On reading the script, Fimmel recognised that there were many great characters in Danger Close, but he was drawn to Harry and the challenges the character and the real man, faced.

"As an actor, there's a lot more you can dive into to play somebody with so much responsibility and pressure," says Fimmel.

"I also recognised how important it was to make audiences aware of this battle. Young kids, all of us, should all know what happened, out of respect for the soldiers who fought in the Battle of Long Tan. Some sacrificed their lives, and a lot of veterans from the Battle are still alive. None of them should be forgotten."

"Travis Fimmel brings both a quietness and complex hardness to the character of Major Harry Smith that was vitally important. Travis did it effortlessly. He can convey complex emotions with little dialogue and that's what we needed for Harry Smith. He's not a character of many words," says Walsh.

Fimmel spoke to Stenders from the USA, then arrived in Australia a month before production to meet the director and commence training and rehearsals. In fact Travis was sent over to Perth in Western Australia to train with Australian Special Forces veterans from the SAS and Commandos.

"Kriv is such a character, a great fellow and a very, very nice human being," says Fimmel. "Everybody was great on Danger Close; the producers, all the actors and crew. It was a fun and very hard working set."

For fellow actor Richard Roxburgh (Brigadier Oliver Jackson): "There's a very big presence in Travis, but being from the bush, like I am, I understood him. We grew up not that far apart. There's an innocence still there in what he does, which was great for the role, because a lot of those guys were innocent, led off out of their home pastures to terrible things."

Private Paul Large – Portrayed By Daniel Webber

Paul Large was a country boy from Coolah, in central-western New South Wales, who was conscripted to serve in the 6th Battalion, Royal Australian Regiment in Vietnam. Through his experiences in the Battle, and through his character in the film, Large encapsulates and personifies the experience shared by many of the young Australian soldiers.

"He embodies the story that many young conscripts experienced in Vietnam," says Dan Webber, who portrays Large. "He's resistant to being there, but in the end creates a family with the soldiers in his platoon. He's a beautiful character, and his is a beautiful journey."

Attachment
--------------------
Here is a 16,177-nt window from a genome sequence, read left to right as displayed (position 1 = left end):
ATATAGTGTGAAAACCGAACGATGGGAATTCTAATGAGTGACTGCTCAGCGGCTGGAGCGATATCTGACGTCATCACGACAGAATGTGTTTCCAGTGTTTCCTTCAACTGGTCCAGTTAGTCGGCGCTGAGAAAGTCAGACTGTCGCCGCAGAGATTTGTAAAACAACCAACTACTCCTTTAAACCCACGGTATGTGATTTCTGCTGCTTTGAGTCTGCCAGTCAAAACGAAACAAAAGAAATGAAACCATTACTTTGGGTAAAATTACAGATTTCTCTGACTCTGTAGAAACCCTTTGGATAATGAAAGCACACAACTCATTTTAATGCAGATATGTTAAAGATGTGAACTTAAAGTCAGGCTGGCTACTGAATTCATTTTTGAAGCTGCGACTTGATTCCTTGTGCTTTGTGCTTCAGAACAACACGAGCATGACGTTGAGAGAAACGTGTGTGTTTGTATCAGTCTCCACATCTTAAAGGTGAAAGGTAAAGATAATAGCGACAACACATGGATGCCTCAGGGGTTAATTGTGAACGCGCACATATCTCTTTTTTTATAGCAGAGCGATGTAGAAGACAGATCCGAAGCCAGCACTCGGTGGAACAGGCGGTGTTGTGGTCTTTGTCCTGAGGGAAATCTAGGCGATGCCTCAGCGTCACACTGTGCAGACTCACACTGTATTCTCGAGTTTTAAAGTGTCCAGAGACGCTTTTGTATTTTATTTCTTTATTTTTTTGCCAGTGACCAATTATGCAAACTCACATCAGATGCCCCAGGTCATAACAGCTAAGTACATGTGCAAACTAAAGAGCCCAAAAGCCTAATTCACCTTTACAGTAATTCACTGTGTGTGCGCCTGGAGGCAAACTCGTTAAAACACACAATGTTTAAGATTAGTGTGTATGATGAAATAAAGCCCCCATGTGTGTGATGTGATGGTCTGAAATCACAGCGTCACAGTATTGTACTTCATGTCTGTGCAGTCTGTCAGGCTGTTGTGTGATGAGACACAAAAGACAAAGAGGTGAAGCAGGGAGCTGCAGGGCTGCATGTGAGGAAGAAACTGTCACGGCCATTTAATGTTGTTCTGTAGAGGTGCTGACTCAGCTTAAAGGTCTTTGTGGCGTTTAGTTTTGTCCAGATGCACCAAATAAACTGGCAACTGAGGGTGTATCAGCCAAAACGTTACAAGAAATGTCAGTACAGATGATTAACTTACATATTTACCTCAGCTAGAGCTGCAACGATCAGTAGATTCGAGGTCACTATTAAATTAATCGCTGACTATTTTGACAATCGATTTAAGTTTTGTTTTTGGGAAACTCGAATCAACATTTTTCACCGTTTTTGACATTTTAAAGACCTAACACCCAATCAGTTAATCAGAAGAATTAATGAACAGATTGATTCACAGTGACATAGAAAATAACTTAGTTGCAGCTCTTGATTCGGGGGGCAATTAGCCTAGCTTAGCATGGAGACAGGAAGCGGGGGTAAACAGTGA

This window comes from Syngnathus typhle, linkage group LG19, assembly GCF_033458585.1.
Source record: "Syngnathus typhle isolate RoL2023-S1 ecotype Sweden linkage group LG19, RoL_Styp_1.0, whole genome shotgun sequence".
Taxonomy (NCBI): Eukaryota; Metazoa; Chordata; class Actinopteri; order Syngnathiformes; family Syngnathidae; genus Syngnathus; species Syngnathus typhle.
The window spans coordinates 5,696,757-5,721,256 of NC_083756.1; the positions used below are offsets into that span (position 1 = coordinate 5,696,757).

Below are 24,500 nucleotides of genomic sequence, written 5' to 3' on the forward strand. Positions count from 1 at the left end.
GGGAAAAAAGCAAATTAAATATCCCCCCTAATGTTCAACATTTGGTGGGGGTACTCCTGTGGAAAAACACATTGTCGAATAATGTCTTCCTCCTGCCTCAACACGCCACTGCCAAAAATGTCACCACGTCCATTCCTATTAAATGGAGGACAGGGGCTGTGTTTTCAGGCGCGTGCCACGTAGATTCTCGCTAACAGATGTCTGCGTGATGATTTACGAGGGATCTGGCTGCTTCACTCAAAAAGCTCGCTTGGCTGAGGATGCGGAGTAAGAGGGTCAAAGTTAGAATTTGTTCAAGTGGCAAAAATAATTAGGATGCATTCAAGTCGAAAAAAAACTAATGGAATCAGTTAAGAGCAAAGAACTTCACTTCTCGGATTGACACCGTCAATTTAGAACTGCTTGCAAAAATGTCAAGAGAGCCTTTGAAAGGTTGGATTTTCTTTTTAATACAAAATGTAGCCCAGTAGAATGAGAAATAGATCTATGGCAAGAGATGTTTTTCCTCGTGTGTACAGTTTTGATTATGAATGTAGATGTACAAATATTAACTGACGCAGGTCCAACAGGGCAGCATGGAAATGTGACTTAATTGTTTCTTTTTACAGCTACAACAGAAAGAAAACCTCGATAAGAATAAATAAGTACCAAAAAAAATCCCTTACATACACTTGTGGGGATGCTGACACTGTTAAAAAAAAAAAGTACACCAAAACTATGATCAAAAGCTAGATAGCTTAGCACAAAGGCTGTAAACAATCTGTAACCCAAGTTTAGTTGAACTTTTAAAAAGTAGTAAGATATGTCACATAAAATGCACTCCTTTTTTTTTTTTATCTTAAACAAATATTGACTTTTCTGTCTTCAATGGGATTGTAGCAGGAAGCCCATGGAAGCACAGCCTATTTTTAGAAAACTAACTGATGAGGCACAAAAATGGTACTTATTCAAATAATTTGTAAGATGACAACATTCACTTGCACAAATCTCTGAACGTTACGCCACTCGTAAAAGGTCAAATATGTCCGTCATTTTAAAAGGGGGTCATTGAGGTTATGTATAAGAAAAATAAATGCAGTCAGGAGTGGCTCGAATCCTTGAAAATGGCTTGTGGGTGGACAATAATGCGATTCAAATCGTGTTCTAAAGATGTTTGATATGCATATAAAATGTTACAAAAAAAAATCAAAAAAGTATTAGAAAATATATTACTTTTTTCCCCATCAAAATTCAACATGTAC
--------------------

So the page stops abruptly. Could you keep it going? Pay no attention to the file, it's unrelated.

Large is transformed through the film by his interactions with two very different men; his commander, Major Harry Smith, and a young recruit, Noel Grimes (portrayed by Nicholas Hamilton).

"Paul Large believes in family and taking care of everybody in it, and that's partly his flaw; he cares too much about looking after the guys," continues Webber. "He and Noel Grimes have a wonderful older brother, younger brother relationship. Paul coaches Noel, making sure he's safe, making sure that he is doing the right thing."

Large perceives that Harry Smith is not taking care of his men, that he regards them like cannon fodder, but through observing the other's acts of bravery and self-sacrifice demonstrated during the fierce Battle, Smith and Large come to understand that each are working for the best of their fellow soldiers.

"Kriv wanted to bring out the spirit of these young men and the camaraderie that they had," says Webber. "These men continued the ANZAC spirit; we really wanted that to be present within the film and so as actors we worked hard at creating those bonds on and off-set; these relationships between us were going to be essential to the filmmaking."

When Webber was cast, he was proud to be playing a role in expanding the knowledge of the story of the Battle, and the role that men like Paul Large played in it.

"The men who are still alive who fought in the Battle of Long Tan have experienced years of trying to gain recognition and commendations," the actor says. "They've had to fight for public acknowledgement about the battle; it's not one we grew up learning about. I think it's an essential story and hopefully our film can help locate it within the same context as the Somme, Gallipoli, Tobruk, and other battles that Australian soldiers demonstrated great courage in."